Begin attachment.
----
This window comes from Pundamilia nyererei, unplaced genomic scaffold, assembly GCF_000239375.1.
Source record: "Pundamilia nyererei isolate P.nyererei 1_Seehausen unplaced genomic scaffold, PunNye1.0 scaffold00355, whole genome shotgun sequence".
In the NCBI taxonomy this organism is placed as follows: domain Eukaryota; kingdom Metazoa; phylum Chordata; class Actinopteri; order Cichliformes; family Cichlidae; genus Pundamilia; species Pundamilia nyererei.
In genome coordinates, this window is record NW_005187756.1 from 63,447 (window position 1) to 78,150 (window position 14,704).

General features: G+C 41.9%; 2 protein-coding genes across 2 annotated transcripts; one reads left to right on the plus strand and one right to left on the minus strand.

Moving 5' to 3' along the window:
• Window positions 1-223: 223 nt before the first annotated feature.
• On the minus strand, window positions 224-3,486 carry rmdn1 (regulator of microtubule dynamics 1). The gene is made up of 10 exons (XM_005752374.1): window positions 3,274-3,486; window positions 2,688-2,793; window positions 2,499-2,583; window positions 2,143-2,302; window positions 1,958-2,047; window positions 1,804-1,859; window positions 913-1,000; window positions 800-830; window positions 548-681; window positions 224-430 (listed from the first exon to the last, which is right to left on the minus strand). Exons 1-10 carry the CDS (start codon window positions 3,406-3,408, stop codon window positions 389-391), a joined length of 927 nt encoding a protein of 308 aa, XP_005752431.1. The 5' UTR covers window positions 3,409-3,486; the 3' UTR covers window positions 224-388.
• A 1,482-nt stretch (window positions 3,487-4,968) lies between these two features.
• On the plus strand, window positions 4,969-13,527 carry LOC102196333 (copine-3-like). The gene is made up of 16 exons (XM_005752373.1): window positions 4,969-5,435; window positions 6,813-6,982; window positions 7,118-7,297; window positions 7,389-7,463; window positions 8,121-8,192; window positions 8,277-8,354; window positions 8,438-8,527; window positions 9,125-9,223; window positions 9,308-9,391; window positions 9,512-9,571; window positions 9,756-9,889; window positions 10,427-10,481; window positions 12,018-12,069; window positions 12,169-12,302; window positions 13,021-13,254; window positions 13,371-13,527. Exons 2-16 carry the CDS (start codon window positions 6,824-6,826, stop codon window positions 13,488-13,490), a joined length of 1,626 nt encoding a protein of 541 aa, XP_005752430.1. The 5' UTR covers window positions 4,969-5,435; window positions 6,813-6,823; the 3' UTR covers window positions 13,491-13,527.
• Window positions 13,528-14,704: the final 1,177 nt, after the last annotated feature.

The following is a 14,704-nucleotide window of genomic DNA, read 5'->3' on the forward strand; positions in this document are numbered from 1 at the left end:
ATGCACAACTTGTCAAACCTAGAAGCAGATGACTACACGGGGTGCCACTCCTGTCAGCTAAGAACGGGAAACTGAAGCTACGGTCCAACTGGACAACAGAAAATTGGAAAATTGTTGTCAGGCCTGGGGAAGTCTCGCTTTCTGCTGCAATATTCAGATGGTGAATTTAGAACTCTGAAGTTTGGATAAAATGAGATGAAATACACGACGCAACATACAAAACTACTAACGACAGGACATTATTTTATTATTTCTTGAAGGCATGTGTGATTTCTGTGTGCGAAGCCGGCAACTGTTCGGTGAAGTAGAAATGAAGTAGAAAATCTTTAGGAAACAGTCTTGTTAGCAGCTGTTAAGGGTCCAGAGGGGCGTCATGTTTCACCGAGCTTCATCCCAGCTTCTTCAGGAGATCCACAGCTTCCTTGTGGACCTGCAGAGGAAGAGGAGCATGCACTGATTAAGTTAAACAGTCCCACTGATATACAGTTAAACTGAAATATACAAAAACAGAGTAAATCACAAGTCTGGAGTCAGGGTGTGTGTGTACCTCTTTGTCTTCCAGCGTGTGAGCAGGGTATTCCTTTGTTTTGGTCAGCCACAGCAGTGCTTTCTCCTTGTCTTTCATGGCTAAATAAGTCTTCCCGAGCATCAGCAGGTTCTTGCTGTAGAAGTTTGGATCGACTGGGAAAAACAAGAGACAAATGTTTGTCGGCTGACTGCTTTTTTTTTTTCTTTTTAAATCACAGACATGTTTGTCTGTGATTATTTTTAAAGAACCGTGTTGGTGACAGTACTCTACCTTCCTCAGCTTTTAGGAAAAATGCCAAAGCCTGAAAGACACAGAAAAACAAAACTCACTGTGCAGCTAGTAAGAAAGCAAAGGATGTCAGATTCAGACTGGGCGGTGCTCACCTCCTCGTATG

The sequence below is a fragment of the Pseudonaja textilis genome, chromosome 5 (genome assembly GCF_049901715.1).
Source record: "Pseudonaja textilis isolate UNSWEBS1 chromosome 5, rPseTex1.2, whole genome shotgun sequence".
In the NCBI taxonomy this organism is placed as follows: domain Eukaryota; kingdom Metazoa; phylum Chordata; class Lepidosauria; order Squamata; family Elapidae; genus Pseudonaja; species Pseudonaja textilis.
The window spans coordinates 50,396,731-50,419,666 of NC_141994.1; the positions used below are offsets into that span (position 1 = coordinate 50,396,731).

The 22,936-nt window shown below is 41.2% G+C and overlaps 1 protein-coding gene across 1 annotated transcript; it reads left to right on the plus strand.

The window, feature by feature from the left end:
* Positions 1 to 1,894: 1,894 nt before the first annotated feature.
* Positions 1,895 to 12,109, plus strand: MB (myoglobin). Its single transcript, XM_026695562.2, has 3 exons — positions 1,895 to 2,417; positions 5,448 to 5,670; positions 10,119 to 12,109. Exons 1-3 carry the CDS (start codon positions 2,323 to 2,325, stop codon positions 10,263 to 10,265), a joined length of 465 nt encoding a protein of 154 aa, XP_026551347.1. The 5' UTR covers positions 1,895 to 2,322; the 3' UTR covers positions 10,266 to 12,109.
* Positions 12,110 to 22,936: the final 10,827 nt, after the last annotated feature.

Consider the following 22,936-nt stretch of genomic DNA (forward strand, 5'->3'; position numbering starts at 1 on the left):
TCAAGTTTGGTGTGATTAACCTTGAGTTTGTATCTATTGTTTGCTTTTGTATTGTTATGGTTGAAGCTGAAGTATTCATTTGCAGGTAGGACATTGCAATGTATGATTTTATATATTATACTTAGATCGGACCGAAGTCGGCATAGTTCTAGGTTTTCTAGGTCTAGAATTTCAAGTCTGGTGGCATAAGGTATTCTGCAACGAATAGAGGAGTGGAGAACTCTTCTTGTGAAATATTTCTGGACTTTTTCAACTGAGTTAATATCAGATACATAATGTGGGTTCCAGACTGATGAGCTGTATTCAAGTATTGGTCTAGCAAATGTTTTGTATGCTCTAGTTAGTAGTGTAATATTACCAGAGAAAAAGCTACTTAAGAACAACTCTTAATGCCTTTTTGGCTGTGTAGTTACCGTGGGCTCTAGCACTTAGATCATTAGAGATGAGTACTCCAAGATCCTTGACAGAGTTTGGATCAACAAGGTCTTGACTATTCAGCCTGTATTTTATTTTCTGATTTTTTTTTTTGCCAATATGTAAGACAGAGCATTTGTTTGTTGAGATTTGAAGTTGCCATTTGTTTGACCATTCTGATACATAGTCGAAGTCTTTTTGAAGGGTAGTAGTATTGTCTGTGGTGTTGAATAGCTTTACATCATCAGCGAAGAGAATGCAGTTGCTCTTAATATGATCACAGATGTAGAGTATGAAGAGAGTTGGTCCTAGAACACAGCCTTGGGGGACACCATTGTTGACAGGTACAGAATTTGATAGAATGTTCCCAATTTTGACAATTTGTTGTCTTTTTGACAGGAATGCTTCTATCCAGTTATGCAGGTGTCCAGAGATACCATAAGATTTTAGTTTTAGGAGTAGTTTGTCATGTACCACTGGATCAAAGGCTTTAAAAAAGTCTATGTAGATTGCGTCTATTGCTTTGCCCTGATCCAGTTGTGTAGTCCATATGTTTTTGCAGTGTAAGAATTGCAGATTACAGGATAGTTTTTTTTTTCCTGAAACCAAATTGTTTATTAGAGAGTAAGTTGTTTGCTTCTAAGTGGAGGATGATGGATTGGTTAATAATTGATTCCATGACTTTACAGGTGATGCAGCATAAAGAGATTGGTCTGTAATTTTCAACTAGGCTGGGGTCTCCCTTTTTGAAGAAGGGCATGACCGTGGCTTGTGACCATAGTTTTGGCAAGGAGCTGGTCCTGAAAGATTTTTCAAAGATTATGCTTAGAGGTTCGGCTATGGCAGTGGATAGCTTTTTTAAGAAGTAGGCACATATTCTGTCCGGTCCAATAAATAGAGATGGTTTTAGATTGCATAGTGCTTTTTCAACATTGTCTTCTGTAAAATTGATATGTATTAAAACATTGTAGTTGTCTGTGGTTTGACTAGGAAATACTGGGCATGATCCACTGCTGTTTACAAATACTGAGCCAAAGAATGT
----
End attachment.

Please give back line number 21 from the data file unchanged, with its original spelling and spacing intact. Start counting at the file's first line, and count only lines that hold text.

* Positions 1,895 to 12,109, plus strand: MB (myoglobin). Its single transcript, XM_026695562.2, has 3 exons — positions 1,895 to 2,417; positions 5,448 to 5,670; positions 10,119 to 12,109. Exons 1-3 carry the CDS (start codon positions 2,323 to 2,325, stop codon positions 10,263 to 10,265), a joined length of 465 nt encoding a protein of 154 aa, XP_026551347.1. The 5' UTR covers positions 1,895 to 2,322; the 3' UTR covers positions 10,266 to 12,109.